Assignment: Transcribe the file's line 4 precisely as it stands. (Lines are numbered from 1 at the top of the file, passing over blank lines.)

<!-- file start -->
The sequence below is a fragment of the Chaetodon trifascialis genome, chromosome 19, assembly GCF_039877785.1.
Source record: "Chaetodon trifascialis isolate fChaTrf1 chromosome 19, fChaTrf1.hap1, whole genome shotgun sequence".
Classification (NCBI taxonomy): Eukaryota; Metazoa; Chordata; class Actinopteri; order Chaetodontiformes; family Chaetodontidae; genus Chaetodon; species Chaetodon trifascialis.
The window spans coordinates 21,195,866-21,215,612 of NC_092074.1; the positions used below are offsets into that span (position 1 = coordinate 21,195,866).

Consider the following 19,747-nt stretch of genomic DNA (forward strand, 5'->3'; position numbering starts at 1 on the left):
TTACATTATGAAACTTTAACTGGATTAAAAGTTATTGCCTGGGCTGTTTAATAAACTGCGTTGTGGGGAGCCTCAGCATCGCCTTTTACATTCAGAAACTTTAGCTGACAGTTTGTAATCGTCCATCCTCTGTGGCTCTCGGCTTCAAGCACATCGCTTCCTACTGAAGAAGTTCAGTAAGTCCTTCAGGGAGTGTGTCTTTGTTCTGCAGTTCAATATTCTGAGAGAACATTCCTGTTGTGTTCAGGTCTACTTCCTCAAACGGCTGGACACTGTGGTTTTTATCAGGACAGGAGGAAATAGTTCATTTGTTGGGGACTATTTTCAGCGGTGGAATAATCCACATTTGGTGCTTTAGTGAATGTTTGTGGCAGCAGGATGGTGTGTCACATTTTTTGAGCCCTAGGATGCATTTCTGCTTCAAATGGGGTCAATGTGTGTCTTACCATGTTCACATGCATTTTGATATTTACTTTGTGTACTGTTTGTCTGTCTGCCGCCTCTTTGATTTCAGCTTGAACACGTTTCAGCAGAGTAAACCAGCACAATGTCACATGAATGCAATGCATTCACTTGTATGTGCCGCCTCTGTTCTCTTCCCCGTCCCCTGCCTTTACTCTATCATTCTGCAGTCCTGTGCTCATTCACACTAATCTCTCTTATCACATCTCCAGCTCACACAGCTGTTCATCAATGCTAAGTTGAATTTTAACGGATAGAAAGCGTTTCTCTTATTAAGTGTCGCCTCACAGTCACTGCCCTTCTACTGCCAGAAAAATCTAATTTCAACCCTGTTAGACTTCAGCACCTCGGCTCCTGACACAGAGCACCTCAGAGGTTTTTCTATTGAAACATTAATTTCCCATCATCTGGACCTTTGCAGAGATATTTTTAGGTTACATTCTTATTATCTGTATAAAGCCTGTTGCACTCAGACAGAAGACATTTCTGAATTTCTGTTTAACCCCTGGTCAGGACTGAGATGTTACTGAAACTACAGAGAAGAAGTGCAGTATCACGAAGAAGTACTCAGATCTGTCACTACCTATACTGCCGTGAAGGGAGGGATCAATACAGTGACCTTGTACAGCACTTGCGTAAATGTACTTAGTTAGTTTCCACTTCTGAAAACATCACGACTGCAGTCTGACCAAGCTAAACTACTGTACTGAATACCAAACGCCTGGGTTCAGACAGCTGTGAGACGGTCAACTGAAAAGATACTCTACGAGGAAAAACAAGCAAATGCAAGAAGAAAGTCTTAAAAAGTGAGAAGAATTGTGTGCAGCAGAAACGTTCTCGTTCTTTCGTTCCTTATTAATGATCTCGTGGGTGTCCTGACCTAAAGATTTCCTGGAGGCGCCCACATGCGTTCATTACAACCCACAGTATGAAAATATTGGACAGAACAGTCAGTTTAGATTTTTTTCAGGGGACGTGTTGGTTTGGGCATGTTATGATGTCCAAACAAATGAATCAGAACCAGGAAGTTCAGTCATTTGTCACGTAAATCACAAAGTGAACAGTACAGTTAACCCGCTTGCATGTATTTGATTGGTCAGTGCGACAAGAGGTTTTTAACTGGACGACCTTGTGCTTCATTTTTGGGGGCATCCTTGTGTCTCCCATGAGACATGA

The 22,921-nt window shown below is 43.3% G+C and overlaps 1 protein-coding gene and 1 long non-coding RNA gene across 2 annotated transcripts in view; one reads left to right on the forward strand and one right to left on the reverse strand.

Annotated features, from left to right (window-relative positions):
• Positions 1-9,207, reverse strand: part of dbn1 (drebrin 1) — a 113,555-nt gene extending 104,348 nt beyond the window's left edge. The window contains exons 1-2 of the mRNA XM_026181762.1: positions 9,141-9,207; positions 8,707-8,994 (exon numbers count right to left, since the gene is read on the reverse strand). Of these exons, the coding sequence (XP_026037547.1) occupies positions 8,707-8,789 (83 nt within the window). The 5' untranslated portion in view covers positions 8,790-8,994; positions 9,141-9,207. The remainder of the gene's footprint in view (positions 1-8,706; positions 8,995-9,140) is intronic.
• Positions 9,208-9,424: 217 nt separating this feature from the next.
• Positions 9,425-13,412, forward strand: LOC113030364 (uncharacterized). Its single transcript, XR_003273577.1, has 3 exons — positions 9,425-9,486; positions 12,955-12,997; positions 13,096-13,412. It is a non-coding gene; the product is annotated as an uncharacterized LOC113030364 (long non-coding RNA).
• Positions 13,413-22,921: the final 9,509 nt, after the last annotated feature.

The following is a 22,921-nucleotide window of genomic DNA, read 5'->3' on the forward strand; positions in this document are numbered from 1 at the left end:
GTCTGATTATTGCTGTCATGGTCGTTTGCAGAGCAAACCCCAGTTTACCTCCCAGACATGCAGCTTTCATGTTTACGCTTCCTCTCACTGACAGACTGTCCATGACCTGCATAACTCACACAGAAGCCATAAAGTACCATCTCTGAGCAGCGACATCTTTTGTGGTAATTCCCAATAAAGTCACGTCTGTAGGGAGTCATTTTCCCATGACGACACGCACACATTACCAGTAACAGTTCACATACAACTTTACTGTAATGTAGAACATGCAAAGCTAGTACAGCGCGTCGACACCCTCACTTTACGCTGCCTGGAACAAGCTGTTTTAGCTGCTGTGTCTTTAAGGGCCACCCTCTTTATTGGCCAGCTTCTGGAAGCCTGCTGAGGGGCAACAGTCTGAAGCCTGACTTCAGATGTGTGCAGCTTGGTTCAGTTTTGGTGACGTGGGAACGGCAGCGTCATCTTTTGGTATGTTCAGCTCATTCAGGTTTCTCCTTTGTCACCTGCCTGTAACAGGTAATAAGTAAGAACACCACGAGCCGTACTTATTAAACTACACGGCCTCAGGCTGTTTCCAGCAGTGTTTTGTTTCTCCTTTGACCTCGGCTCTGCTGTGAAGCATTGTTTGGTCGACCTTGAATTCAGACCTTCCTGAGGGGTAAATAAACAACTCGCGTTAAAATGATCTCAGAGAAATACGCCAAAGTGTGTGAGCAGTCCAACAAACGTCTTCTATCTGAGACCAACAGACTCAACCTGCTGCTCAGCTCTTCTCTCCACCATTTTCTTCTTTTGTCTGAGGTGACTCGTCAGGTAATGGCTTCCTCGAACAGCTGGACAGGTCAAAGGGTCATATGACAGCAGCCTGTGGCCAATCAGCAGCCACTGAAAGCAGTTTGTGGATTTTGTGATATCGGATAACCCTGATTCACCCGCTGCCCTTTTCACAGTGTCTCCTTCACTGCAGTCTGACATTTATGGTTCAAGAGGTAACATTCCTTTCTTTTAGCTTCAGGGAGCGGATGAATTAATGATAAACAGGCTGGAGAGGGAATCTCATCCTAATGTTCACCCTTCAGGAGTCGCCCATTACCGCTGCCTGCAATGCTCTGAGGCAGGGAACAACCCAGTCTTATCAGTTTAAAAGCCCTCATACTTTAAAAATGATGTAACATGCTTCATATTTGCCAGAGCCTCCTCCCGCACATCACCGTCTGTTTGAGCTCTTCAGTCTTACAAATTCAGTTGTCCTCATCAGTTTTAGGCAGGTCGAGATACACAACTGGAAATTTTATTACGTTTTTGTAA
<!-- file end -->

The window spans coordinates 21,195,866-21,215,612 of NC_092074.1; the positions used below are offsets into that span (position 1 = coordinate 21,195,866).